POOR youngsters were slightly more likely to see their grades slashed than their richer classmates in the A Levels chaos.
And private schools were given twice as many A and A* grades than comprehensives.
Exam bosses furiously denied the system was unfair and blamed teachers for dishing out overly generous marks to poorer kids.
Michelle Meadows, from exam bosses Ofqual said: “The research literature of A level predictions for university entrance shows there is a tendency to be more generous for students of lower socio economic status.
“So there will be a tendency for there to be more generosity.
“The important thing is to look at the analysis for the end grades students take away – you can see there is no evidence of systematic bias.”
A staggering 49 per cent of all grades dished out to private schools were As or A*s, Ofqual data shows.
This jumped 5 per cent in just one year. In stark contrast, just 22 per cent of grades given to pupils in comps were As or As – up 2 per cent on last year.
On the most chaotic A-level results day in years:
- Fresh data showed record levels of As and A*s despite the crisis – up by 2.4 per cent on last year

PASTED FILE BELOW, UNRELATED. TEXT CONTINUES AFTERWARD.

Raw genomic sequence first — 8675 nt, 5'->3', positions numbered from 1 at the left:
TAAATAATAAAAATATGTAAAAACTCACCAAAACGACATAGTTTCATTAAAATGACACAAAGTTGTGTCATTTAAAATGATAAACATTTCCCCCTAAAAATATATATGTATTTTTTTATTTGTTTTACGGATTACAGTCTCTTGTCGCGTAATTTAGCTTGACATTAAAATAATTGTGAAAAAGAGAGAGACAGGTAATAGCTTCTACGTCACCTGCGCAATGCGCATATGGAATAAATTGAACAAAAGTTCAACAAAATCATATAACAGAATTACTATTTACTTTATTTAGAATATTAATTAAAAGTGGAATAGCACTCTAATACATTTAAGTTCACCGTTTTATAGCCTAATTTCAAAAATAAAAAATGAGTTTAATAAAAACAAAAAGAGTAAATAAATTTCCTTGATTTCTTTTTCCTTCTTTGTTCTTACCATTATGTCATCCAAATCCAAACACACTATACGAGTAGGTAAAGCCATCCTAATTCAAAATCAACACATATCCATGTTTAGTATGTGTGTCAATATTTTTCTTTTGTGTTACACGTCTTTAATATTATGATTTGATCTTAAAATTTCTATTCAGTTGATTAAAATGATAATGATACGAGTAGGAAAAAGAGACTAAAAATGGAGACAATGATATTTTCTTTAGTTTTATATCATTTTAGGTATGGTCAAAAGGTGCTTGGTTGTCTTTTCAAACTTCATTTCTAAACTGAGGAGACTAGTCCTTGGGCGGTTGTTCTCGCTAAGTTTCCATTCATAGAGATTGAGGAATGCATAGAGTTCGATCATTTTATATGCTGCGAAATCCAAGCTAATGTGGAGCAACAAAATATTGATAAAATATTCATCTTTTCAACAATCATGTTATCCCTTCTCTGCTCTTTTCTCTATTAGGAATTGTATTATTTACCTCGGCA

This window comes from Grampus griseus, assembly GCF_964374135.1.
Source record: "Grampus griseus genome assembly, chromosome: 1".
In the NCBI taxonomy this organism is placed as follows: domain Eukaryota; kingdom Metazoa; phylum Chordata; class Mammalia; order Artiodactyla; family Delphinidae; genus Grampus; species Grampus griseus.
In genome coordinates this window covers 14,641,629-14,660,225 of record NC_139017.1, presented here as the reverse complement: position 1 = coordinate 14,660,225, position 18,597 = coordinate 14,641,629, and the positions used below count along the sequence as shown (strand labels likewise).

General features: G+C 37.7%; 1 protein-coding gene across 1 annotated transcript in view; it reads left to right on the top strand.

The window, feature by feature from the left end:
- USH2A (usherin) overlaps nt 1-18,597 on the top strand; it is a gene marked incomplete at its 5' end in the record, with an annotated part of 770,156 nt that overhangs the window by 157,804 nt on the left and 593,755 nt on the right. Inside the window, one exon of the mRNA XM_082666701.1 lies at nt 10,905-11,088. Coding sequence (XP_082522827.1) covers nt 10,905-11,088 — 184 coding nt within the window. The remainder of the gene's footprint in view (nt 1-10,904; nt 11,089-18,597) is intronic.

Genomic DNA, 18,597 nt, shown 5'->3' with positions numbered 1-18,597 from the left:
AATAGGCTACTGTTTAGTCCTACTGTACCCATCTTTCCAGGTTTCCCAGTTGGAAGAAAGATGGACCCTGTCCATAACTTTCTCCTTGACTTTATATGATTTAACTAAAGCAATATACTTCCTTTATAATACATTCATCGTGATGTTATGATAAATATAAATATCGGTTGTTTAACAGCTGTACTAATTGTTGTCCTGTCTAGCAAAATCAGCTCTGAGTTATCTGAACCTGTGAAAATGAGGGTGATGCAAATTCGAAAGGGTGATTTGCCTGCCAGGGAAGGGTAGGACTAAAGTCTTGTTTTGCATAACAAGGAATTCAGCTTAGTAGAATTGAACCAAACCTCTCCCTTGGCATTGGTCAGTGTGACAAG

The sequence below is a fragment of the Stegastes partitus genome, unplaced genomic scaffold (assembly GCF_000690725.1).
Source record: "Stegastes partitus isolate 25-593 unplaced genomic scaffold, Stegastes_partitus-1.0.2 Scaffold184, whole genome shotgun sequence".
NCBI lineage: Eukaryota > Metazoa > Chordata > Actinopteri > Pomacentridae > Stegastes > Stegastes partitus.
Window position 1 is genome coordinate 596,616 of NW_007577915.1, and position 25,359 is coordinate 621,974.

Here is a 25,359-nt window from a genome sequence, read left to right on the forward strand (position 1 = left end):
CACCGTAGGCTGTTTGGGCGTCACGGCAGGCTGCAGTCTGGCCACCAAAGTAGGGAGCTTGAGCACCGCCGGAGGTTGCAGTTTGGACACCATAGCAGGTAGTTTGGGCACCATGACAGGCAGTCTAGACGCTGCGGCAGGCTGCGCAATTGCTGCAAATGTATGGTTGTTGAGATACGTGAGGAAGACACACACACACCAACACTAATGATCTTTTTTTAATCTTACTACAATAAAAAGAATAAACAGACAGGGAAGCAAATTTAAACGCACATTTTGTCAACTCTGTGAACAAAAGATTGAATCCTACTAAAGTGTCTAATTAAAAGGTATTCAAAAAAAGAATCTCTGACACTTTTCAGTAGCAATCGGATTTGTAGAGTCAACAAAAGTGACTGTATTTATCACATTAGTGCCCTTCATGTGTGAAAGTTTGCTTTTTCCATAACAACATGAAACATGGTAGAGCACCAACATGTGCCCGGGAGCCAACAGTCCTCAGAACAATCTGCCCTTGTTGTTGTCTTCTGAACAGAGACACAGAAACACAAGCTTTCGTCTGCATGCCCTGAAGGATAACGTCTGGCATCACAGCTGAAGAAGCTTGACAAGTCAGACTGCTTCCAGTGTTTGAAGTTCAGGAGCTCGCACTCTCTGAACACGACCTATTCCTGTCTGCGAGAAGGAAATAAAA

- 98.3 per cent of students across the UK passed their A-levels with grades A – E
- But some students were left in tears because they didn’t get the grades they hoped for
- Experts warned that poorer kids were more likely to have their grades marked down by moderators
- 35.1 per cent of A-level students received 1 grade lower than their teachers marked them
- Gavin Williamson admitted the appeals system isn’t ready yet as thousands prepare to try and use their mocks as final grades
- Maths remains the most popular subject at A level with a 2.5% increase in entries this year – and more pupils did English too
- More kids are set to go to university this year – including a record number of 18 year olds from the most disadvantaged backgrounds
- Anxious students were left unable to find out if they bagged their dream university spot after the UCAS website crashed
Poorer pupils were also slightly more likely to have their grades moderated down by the computer algorithm.
Some 10.5 per cent of students from the poorest socio economic background had an A Level cut to below a C.
But just 8.3 per cent of richer ones did.
Around 300,000 school leavers in England, Wales and Northern Ireland excitedly opened their calculated grades this morning .
A breakdown of the results released this morning have revealed the pass rates are up by 0.7% (those achieving A*-E) from both 2019 and 2018. A*s were only introduced in 2009.
Teachers initially gave all their students marks based on what they thought they would get.
And then computers and moderators were used to standardise the results.
Exam boards downgraded nearly two in five (39.1 per cent) pupils’ grades in England, according to data from exam regulator Ofqual.
The Government announced late on Tuesday that students in England will have the “safety net” of being able to use mock exam results as the basis for an appeal if they are higher than the calculated grade.